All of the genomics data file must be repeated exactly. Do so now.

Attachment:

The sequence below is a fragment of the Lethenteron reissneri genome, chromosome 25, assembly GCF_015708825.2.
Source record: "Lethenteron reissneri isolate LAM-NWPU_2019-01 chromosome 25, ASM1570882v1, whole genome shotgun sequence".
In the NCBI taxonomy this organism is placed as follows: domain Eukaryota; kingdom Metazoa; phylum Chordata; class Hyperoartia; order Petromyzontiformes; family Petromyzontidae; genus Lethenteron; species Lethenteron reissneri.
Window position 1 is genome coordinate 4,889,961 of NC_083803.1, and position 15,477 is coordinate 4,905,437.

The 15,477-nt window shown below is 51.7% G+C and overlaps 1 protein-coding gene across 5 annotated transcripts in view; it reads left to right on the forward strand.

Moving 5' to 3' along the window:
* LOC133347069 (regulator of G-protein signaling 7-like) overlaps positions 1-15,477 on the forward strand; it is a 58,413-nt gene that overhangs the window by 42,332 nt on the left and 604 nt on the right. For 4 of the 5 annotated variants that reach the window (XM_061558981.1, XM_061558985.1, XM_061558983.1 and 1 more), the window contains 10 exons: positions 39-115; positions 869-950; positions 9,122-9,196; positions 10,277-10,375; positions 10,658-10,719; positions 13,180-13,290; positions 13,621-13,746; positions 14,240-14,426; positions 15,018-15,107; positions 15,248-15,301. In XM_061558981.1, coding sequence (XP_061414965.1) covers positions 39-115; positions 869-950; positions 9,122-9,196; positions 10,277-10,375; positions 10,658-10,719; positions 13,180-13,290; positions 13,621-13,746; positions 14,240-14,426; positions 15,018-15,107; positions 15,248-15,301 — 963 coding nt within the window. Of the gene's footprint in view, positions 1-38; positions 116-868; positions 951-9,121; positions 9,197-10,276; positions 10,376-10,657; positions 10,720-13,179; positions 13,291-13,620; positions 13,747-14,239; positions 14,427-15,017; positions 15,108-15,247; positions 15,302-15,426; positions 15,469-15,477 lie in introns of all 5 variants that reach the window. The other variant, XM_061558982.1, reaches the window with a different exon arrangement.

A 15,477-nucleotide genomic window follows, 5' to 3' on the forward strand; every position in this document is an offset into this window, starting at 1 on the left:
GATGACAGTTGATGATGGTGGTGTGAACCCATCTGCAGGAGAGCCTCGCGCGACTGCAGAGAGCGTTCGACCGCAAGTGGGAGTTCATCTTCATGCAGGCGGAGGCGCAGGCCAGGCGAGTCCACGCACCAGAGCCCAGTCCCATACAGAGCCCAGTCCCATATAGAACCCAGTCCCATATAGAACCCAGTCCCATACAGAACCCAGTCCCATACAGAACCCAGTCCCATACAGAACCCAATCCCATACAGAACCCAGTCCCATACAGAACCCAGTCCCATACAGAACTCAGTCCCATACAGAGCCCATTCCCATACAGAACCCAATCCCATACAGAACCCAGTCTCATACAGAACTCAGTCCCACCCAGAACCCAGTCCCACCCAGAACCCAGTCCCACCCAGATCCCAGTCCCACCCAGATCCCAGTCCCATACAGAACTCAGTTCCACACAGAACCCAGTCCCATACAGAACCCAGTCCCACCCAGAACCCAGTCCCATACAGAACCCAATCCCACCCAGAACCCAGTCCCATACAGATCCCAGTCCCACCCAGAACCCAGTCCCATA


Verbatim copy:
The sequence below is a fragment of the Lethenteron reissneri genome, chromosome 25, assembly GCF_015708825.2.
Source record: "Lethenteron reissneri isolate LAM-NWPU_2019-01 chromosome 25, ASM1570882v1, whole genome shotgun sequence".
In the NCBI taxonomy this organism is placed as follows: domain Eukaryota; kingdom Metazoa; phylum Chordata; class Hyperoartia; order Petromyzontiformes; family Petromyzontidae; genus Lethenteron; species Lethenteron reissneri.
Window position 1 is genome coordinate 4,889,961 of NC_083803.1, and position 15,477 is coordinate 4,905,437.

The 15,477-nt window shown below is 51.7% G+C and overlaps 1 protein-coding gene across 5 annotated transcripts in view; it reads left to right on the forward strand.

Moving 5' to 3' along the window:
* LOC133347069 (regulator of G-protein signaling 7-like) overlaps positions 1-15,477 on the forward strand; it is a 58,413-nt gene that overhangs the window by 42,332 nt on the left and 604 nt on the right. For 4 of the 5 annotated variants that reach the window (XM_061558981.1, XM_061558985.1, XM_061558983.1 and 1 more), the window contains 10 exons: positions 39-115; positions 869-950; positions 9,122-9,196; positions 10,277-10,375; positions 10,658-10,719; positions 13,180-13,290; positions 13,621-13,746; positions 14,240-14,426; positions 15,018-15,107; positions 15,248-15,301. In XM_061558981.1, coding sequence (XP_061414965.1) covers positions 39-115; positions 869-950; positions 9,122-9,196; positions 10,277-10,375; positions 10,658-10,719; positions 13,180-13,290; positions 13,621-13,746; positions 14,240-14,426; positions 15,018-15,107; positions 15,248-15,301 — 963 coding nt within the window. Of the gene's footprint in view, positions 1-38; positions 116-868; positions 951-9,121; positions 9,197-10,276; positions 10,376-10,657; positions 10,720-13,179; positions 13,291-13,620; positions 13,747-14,239; positions 14,427-15,017; positions 15,108-15,247; positions 15,302-15,426; positions 15,469-15,477 lie in introns of all 5 variants that reach the window. The other variant, XM_061558982.1, reaches the window with a different exon arrangement.

A 15,477-nucleotide genomic window follows, 5' to 3' on the forward strand; every position in this document is an offset into this window, starting at 1 on the left:
GATGACAGTTGATGATGGTGGTGTGAACCCATCTGCAGGAGAGCCTCGCGCGACTGCAGAGAGCGTTCGACCGCAAGTGGGAGTTCATCTTCATGCAGGCGGAGGCGCAGGCCAGGCGAGTCCACGCACCAGAGCCCAGTCCCATACAGAGCCCAGTCCCATATAGAACCCAGTCCCATATAGAACCCAGTCCCATACAGAACCCAGTCCCATACAGAACCCAGTCCCATACAGAACCCAATCCCATACAGAACCCAGTCCCATACAGAACCCAGTCCCATACAGAACTCAGTCCCATACAGAGCCCATTCCCATACAGAACCCAATCCCATACAGAACCCAGTCTCATACAGAACTCAGTCCCACCCAGAACCCAGTCCCACCCAGAACCCAGTCCCACCCAGATCCCAGTCCCACCCAGATCCCAGTCCCATACAGAACTCAGTTCCACACAGAACCCAGTCCCATACAGAACCCAGTCCCACCCAGAACCCAGTCCCATACAGAACCCAATCCCACCCAGAACCCAGTCCCATACAGATCCCAGTCCCACCCAGAACCCAGTCCCATA